Studies of grazing behaviour by lactating cows during winter, spring and summer : a thesis presented in partial fulfillment of the requirements for the degree of Master of Applied Science in Animal Science at Massey University

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Massey University
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The work outlined in this thesis was intended to study the grazing behaviour of lactating cows during winter, spring and early summer, and the effects of maize silage supplementation during winter. It also derived monthly rising plate meter equations over the period of the experiments, in order to assist with the estimation of cow intake and sward characteristics. Supplementation influenced the quantity and relative proportions of grazing, ruminating and idling times. Total grazing times were 546 vs. 615-min./day, and total rumination times 403 vs. 333-min./day for supplemented and non-supplemented cows respectively. Substitution of pasture for maize silage occurred, with reductions in grazing time averaging 26-minutes per kg DM eaten as maize silage. Rumination values per kg of total DM eaten were similar at 29-minutes (supplemented) and 27-minutes (non- supplemented). Intake rate of pasture was not affected by offering maize silage as a supplement, but grazing time was reduced. Cows preferred to graze during daylight hours, spending 47-57% of daylight hours grazing irrespective of daylength. Grazing activity peaked after milkings, and before dusk. Autumn and spring calved cows were grazed together in two experiments in the spring and summer of 1998. Stage of lactation had no effect on bite rate, bite weight, and intake rate ot herbage. Grazing times were related to metabolic requirements, and grazing behaviour was similar for cows which had calved in autumn or in spring. Times for ruminating and grazing were similar for heifers and mature cows, with similar components of day and night-time grazing. Heifers have a lower intake rate (23 vs. 27-g DM/min), and smaller bite weights (423 vs. 507-mg DM/bite) without a faster bite rate (58 vs.56-bites/min). Heifers also ruminated for longer per kg DM eaten, with similar ruminating times to mature cows (380 vs. 380-min/cow/day), despite their smaller daily pasture intake (12.9 vs. 15.3-kg DM/cow). It is suggested that the grazing behaviour of heifers is influenced by social factors, such as their dominance position in a herd. Monthly rising plate meter equations were derived between July 1998 and February 1999. When used to rank pastures for grazing order, the importance of the slope rather than the intercept was demonstrated. However when the rising plate meter was being used to compare pasture with required target values (such as average farm pasture cover, and post-grazing herbage mass), the intercept was also important, to give an accurate pasture mass value.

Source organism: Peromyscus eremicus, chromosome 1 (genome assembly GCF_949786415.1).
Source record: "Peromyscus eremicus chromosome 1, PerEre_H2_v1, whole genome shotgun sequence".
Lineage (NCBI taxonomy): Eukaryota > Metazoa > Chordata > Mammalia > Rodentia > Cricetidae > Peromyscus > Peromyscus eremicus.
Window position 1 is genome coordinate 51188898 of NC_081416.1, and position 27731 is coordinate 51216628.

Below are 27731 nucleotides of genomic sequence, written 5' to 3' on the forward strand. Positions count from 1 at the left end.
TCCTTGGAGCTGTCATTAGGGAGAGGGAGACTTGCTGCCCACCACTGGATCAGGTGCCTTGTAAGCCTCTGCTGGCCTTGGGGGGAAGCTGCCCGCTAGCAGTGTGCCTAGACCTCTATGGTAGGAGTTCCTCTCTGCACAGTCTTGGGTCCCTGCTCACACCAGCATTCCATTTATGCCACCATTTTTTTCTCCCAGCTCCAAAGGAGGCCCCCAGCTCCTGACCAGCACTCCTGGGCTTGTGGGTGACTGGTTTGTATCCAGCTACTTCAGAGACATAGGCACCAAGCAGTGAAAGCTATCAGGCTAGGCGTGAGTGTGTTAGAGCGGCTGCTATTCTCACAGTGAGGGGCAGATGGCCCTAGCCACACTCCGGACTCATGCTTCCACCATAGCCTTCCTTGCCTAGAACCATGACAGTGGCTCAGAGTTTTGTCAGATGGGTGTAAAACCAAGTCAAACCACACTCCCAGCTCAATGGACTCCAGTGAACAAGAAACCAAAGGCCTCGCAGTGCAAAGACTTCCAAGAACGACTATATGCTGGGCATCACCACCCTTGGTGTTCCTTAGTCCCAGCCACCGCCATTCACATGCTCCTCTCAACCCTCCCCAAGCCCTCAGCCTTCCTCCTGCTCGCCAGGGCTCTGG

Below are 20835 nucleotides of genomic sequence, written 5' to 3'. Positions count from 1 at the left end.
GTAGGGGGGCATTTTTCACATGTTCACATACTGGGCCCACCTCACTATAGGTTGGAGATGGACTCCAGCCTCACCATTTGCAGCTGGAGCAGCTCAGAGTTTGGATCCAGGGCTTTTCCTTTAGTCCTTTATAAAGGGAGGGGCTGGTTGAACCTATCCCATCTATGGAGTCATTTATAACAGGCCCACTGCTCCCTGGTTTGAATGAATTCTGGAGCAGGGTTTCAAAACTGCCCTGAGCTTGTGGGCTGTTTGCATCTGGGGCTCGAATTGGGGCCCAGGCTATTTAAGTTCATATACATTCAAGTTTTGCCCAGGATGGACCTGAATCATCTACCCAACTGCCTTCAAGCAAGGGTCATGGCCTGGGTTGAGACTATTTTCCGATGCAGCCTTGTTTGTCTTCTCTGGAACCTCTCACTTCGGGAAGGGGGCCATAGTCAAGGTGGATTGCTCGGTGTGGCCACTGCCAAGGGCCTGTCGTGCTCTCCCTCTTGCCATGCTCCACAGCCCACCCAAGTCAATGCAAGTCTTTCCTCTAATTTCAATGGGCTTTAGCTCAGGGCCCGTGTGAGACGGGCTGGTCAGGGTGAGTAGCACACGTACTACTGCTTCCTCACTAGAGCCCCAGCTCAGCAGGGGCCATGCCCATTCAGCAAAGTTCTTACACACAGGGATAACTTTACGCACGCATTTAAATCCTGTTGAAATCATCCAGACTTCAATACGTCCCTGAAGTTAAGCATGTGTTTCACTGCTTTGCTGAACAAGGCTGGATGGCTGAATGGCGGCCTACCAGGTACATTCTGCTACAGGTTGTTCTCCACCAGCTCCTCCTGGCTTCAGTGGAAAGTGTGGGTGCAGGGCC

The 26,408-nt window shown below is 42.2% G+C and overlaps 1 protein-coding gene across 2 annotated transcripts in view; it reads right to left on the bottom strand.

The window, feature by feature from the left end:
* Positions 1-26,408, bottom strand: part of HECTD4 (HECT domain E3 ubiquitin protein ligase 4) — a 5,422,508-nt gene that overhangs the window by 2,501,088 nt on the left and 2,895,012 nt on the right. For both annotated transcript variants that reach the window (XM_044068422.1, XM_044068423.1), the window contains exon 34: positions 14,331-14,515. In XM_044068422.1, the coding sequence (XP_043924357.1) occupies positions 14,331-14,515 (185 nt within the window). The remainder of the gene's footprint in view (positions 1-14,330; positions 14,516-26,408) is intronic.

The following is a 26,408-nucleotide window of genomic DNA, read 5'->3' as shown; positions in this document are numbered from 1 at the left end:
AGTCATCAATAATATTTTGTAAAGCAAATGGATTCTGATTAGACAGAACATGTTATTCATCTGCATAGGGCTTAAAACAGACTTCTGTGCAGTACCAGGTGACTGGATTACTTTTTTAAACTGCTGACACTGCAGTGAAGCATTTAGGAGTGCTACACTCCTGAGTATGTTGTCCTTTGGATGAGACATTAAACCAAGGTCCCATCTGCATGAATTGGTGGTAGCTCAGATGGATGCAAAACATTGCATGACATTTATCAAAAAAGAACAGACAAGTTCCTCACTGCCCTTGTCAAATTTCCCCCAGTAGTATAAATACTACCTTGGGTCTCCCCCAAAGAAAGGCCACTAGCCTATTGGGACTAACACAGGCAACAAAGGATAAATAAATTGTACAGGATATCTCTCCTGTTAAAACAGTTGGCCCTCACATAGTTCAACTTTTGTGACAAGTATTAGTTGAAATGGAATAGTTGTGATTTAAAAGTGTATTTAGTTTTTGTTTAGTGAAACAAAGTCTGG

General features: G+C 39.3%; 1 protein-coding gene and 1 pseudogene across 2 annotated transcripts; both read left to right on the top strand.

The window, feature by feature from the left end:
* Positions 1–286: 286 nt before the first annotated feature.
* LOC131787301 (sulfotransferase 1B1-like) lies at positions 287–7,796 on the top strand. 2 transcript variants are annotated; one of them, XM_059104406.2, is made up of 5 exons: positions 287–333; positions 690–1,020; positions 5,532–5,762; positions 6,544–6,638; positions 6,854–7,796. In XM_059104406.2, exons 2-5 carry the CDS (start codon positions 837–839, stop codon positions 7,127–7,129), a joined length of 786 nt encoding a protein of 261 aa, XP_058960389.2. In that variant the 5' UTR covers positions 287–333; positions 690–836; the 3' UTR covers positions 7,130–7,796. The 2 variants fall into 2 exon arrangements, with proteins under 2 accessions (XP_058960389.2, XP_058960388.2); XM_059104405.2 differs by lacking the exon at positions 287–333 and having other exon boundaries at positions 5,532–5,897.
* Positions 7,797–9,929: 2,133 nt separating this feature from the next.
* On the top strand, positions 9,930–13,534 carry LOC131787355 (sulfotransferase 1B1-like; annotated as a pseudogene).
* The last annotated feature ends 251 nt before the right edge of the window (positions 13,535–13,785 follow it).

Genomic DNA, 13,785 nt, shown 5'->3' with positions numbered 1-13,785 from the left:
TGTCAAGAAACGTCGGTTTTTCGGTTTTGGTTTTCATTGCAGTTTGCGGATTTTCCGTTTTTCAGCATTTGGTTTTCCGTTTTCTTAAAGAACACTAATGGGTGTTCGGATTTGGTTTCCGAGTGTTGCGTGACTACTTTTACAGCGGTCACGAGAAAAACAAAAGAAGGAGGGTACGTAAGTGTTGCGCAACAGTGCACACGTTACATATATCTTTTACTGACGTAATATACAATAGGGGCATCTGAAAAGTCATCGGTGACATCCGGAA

New Zealand, Dairy cattle, Feeding and feeds, Grazing, Behavior